Art Aute had his first individual exhibit in the gallery Alcon de Madrid in 1960. He was just sixteen. Two years later, he had his second exhibit in Madrid's Gallery Quixote. By 1964, his work was being sold in the United States at the Juarez Gallery in Palm Beach, Florida. In 1966, he was selected to participate in the Nona Biennial de São Paulo in Brazil, where he brought three large pieces. During a brief break with music, he designed album covers that have become collectibles. In 1974, Aute won first prize for painting in the XXVIII Mostra Michetti in Italy. His work was featured in galleries and museums all over Europe.

Film Aute's interest in film showed up early in his life. In 1961, he created "Senses," a short film. In 1970, he wrote and directed another short film, "Minutos despues," which was selected for the II festival de Cine de Autor de Benalmadena. In 1974 he wrote and directed "A flor de piel," his last short film for over ten years.

Poetry Although he'd written poetry in both English and Spanish as a youth, Aute made a big splash in 1970 when he published a poem and drawing in Poesia 70 that managed to get the magazine shut down in conservative, Franco-controlled Spain. In 1975, he published "Mathematics of the Mirror" and followed it up a year later with "Songs and Poems." In 1978, he published "Liturgy of Disorder."

1980 and 1990s[edit]

Music In 1980, Aute began a long musical association with Luis Mendo, who arranged many of his songs. In 1983, Aute performed in a concert called "Entre Amigos" with Silvio Rodriguez, Pablo Milanes, Teddy Bautista, and Joan Manuel Serrat. The concert, held in the Salamanca Theater in Madrid, was recorded live. The prize-winning album resulting from the concert was a huge hit in both Spain and Latin America.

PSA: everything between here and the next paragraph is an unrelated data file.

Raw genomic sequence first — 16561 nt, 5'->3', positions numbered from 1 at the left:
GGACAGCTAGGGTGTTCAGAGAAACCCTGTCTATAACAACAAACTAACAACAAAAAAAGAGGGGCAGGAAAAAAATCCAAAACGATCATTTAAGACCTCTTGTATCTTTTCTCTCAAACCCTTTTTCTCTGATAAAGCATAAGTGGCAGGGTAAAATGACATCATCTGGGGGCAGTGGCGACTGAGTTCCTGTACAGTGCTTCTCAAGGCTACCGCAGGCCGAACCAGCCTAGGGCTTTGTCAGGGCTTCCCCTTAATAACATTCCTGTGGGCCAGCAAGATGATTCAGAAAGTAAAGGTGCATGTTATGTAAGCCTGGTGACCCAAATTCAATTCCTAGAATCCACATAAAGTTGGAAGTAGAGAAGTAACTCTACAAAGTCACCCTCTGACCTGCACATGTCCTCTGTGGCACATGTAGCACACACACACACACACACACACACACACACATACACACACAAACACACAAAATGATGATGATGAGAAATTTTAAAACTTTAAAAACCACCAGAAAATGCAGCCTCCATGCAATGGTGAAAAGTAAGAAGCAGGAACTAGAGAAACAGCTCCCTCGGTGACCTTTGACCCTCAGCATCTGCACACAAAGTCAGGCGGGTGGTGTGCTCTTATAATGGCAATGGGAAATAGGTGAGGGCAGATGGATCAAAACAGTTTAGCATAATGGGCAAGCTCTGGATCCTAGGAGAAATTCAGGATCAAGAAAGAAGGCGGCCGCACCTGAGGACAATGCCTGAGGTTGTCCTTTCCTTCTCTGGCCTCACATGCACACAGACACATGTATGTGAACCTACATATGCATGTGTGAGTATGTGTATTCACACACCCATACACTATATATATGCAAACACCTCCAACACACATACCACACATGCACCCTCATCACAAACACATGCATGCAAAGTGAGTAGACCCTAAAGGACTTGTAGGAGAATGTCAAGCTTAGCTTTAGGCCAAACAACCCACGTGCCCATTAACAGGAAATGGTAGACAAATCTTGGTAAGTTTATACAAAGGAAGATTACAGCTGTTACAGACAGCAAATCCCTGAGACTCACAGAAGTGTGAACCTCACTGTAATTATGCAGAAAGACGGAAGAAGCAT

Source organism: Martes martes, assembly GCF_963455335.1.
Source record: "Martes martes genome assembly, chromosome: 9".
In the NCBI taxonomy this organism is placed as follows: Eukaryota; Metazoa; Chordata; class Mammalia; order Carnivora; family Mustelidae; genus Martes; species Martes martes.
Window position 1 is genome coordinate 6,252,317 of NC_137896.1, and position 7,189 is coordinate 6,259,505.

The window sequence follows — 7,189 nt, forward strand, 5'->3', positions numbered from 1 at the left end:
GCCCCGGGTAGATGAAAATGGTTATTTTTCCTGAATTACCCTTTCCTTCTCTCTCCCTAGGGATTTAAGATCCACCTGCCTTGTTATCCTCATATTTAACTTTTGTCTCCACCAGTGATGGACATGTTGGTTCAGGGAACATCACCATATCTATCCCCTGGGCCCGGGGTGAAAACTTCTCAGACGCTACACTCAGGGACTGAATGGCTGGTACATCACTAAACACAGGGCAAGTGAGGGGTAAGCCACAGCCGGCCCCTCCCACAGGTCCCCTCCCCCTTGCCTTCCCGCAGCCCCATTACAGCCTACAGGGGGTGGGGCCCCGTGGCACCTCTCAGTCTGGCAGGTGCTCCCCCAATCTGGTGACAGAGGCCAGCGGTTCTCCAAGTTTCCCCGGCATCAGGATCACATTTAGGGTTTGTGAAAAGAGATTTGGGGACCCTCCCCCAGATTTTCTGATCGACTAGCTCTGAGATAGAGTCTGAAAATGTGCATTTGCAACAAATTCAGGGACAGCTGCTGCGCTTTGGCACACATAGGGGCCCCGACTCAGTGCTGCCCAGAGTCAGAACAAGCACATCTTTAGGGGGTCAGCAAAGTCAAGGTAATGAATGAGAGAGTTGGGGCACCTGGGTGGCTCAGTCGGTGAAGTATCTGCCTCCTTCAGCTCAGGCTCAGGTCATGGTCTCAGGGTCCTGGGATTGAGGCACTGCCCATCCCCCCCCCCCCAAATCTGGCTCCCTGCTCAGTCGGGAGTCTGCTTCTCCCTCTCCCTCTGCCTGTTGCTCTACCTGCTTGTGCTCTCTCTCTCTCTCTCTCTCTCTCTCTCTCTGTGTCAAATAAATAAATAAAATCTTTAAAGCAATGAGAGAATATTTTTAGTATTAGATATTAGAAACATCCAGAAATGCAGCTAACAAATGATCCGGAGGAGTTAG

In 1984, He released "Cuerpo a cuerpo," the first time he combined his music and art thematically. In 1992, "Slowly" climbed the charts and was followed one year later by "Mano a Mano" with Silvio Rodriguez.

Art In the 1980s, Aute's work was exhibited in galleries and shows all over Europe. In 1987, he combined an album, "Templo," with an art exhibit. He followed this pattern with a successful tour of Latin America and Spain with an exhibit called "Ad Libidum." in the mid 1990s.

Film In 1986, Aute wrote and directed "El muro de las lamentaciones." It was followed by "La pupila del extasis several years later.

Poetry In 1980, he put out a revised edition of "Songs and Poems." Six years later, he released "Temple of flesh." Along the way, he developed a type of poetry he calls "poemigas," short poems that often feature plays on words. He also developed a series called "Animal" which combined poetry, art, and music.

2000 to present[edit]

Music In 2000, a number of Aute's peers produced a tribute album called "Mira que eres canalla, Aute" as a tribute to him. Fifteen years later, another generation of musicians released a second tribute called "Giraluna."

Aute has continued his successful practice of combining music and art, adding poetry and film to the mix as well. In 2001, he was awarded the Premio Luigi Tenco for his body of work and his contribution to the world of music—putting him in the company of talented performers like Joan Manuel Serrat, Jacques Brel, and Joni Mitchell.

In 2003, he released "Alas and Balas," his first album in four years and "Auterretratos," a collection of his work that was completed later with "Auterretratos Volumes Two and Three." In 2012, he released "El nino que miraba el mar," an animated film, scored by Aute himself, that also featured his own drawings.

In 2015, Aute released Canciones de Amor y Destruccion, an album he combined with 3D art work and toured with Giraluna, a concert featuring a short film animated and produced by Aute.

Art The 21st century brought a new twist to his work with a film called "A Dog Called Pain." Aute created over 4,000 drawings to animate the film. He also toured with an exhibit called "Transfigurations" that had venues in Cuba, Spain, Colombia, Ecuador, and Italy between 2004 and 2010. This was followed by a retrospective of his work in Zaragosa. Rarely has a year gone by since his first exhibit in 1960 without an Aute show somewhere in the world.